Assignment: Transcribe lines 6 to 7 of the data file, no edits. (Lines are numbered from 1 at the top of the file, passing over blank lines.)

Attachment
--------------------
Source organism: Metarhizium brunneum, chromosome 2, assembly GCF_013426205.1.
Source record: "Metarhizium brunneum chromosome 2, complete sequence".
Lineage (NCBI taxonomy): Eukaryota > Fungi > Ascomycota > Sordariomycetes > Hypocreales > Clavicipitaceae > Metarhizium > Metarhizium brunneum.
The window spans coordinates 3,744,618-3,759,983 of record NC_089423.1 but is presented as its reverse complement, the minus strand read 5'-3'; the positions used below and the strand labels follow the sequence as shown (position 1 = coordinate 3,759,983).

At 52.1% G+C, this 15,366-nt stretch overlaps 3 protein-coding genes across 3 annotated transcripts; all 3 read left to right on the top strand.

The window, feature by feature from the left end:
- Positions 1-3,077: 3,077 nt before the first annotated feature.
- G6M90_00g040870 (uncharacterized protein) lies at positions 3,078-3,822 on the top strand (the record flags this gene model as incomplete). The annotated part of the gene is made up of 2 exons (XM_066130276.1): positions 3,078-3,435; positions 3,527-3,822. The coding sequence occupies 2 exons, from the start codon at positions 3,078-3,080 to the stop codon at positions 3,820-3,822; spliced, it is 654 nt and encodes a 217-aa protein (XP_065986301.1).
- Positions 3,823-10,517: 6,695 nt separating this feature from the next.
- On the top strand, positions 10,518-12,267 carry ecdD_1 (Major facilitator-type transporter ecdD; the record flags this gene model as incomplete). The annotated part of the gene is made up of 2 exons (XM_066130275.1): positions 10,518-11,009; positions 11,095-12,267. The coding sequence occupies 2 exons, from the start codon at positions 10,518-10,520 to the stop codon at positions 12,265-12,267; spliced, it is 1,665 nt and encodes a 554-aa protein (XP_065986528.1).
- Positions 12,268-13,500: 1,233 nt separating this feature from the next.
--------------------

The window, feature by feature from the left end:
- Positions 1-3,077: 3,077 nt before the first annotated feature.